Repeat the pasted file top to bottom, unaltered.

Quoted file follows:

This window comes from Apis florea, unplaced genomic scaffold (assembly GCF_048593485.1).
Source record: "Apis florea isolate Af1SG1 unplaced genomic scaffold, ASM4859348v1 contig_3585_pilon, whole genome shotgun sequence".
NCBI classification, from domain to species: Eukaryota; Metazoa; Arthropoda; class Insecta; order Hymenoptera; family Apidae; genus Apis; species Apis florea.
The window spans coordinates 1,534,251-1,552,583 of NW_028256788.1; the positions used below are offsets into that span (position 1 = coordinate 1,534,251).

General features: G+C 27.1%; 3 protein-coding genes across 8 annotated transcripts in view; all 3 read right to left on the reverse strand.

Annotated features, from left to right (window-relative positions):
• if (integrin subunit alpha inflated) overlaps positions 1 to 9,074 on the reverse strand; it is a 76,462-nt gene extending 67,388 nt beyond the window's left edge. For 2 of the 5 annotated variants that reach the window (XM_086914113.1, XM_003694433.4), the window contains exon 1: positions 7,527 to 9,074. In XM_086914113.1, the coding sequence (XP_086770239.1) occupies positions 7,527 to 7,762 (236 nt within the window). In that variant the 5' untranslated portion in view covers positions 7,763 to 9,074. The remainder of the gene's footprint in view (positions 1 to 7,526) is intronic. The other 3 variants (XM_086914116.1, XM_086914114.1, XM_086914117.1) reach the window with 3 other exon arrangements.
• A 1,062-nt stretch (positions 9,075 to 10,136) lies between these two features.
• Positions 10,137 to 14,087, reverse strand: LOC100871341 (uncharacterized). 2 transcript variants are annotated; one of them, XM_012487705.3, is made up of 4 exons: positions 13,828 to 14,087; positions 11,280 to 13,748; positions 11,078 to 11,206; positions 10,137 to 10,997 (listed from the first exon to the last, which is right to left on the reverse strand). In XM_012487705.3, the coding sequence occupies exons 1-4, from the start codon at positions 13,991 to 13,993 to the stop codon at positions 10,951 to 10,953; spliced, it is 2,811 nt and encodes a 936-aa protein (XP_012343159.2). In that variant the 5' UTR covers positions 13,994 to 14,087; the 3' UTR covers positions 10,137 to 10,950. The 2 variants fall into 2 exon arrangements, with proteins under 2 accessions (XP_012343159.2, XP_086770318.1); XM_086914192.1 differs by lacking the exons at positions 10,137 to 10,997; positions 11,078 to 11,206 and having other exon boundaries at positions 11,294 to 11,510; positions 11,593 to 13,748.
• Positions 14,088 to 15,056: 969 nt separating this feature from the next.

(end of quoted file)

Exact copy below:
This window comes from Apis florea, unplaced genomic scaffold (assembly GCF_048593485.1).
Source record: "Apis florea isolate Af1SG1 unplaced genomic scaffold, ASM4859348v1 contig_3585_pilon, whole genome shotgun sequence".
NCBI classification, from domain to species: Eukaryota; Metazoa; Arthropoda; class Insecta; order Hymenoptera; family Apidae; genus Apis; species Apis florea.
The window spans coordinates 1,534,251-1,552,583 of NW_028256788.1; the positions used below are offsets into that span (position 1 = coordinate 1,534,251).

General features: G+C 27.1%; 3 protein-coding genes across 8 annotated transcripts in view; all 3 read right to left on the reverse strand.

Annotated features, from left to right (window-relative positions):
• if (integrin subunit alpha inflated) overlaps positions 1 to 9,074 on the reverse strand; it is a 76,462-nt gene extending 67,388 nt beyond the window's left edge. For 2 of the 5 annotated variants that reach the window (XM_086914113.1, XM_003694433.4), the window contains exon 1: positions 7,527 to 9,074. In XM_086914113.1, the coding sequence (XP_086770239.1) occupies positions 7,527 to 7,762 (236 nt within the window). In that variant the 5' untranslated portion in view covers positions 7,763 to 9,074. The remainder of the gene's footprint in view (positions 1 to 7,526) is intronic. The other 3 variants (XM_086914116.1, XM_086914114.1, XM_086914117.1) reach the window with 3 other exon arrangements.
• A 1,062-nt stretch (positions 9,075 to 10,136) lies between these two features.
• Positions 10,137 to 14,087, reverse strand: LOC100871341 (uncharacterized). 2 transcript variants are annotated; one of them, XM_012487705.3, is made up of 4 exons: positions 13,828 to 14,087; positions 11,280 to 13,748; positions 11,078 to 11,206; positions 10,137 to 10,997 (listed from the first exon to the last, which is right to left on the reverse strand). In XM_012487705.3, the coding sequence occupies exons 1-4, from the start codon at positions 13,991 to 13,993 to the stop codon at positions 10,951 to 10,953; spliced, it is 2,811 nt and encodes a 936-aa protein (XP_012343159.2). In that variant the 5' UTR covers positions 13,994 to 14,087; the 3' UTR covers positions 10,137 to 10,950. The 2 variants fall into 2 exon arrangements, with proteins under 2 accessions (XP_012343159.2, XP_086770318.1); XM_086914192.1 differs by lacking the exons at positions 10,137 to 10,997; positions 11,078 to 11,206 and having other exon boundaries at positions 11,294 to 11,510; positions 11,593 to 13,748.
• Positions 14,088 to 15,056: 969 nt separating this feature from the next.